Yale Daily News

The Yale Schools of Medicine and Public Health reached a partnership with the University of Rome Tor Vergata, or URTV, with the goal of researching methods of preventing mass casualties caused by chemical, biological, radiological, nuclear and explosive events, or CBRNe events.

The new collaborative effort is led by Vasilis Vasiliou, a Yale School of Public Health Department Chair, and Francesco d’Errico, professor of Nuclear Engineering, Biomedical Engineering and Medical Physics at the University of Pisa. They will be working with Leonardo Palombi, Andrea Malizia, Pasquale Gaudio and Colomba Russo, who are all professors at URTV. 

“There are a lot of threats on the horizon, either chemical threats or nuclear threats … We have to be sure that we are ready for them,” Vasiliou said.

These scientists aim to research CBRNe events and current methods of inhibiting their effects in order to restrict the creation of CBRNes, detect the possible use of CBRNes and mitigate the results of a CBRNe event. Once conclusive research and findings are yielded, the results will likely change the way law enforcement and military units are trained to handle such events.

Vasiliou pointed out the war in Ukraine and the political tensions between North and South Korea to illustrate the possibility of regional conflicts that could threaten global health. 

“The whole idea is [to research] how we develop detection, antidotes [and] treatments, and how we can produce that globally,” Vasiliou told the News. “We need to train people how to handle these [events].”

He went on to discuss Israel’s strong preparation for nuclear events, contrasting it with that of the United States and Europe to point out urgent need for more CBRNe research in those countries. D’Errico added that the COVID-19 pandemic has also highlighted the lack of coordinated international infrastructure and a need for more global health preparation and prevention research.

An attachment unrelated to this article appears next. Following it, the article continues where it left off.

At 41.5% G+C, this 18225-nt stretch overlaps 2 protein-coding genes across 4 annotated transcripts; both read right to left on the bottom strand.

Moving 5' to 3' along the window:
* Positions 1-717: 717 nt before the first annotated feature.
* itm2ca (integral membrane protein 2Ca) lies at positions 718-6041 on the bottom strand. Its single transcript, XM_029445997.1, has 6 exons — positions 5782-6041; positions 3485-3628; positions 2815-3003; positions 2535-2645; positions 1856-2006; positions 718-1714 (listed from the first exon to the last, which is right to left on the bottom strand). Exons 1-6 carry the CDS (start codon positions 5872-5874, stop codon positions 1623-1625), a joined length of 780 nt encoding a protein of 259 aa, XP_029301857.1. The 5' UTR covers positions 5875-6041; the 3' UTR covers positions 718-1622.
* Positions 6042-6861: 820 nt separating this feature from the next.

“I think that something that can be improved in the USA [and Europe is that] there is a huge lack of standardization of training and preparation of the expert,” Malizia said. “It is important to continue to push the creation of much more possible common training and much more possible technologies and metals used in case of CBRNe events.”

The collaboration was inspired by the recent surge in access to the technology required to manufacture crude weapons and dirty bombs — a type of explosive that combines conventional explosives with radiological material to contaminate a large area. The researchers expect that teams, such as the one formed between URTV and Yale, will prove vital in understanding the effect of this rapid spread in information and greater availability of advanced explosives. 

The scientists mainly intend to develop entirely new training and education programs built on the foundation of table-top exercises. This is done in the pursuit of more accurately testing and improving the preparedness of the experts involved in these CBRNe events. In addition to the improvement in training methods and standardization, the team hopes to pioneer new technology to identify sources of biological substances, chemical materials and ionizing radiation.

As part of this goal, the collaboration entails faculty development projects focused on creating courses and mentorships for CBRNe event training. According to Vasiliou, these projects will not only help train health professionals and students but also, in the long-run, state and federal agencies. 

“[URTV] is much more involved in developing detection and response mechanisms to chemical threats,” d’Errico said. “At Yale, there is a lot of work in the field of biological threats and also radiological and nuclear ones. Yale also has an interest in developing educational programs that will include training in CBRNe detection preparedness response. In Rome, they do have this program, so an integration of our areas of expertise are certainly going to be pursued.”

This partnership is the first between Yale and URTV.

JAMES STEELE
ESMA OKUTAN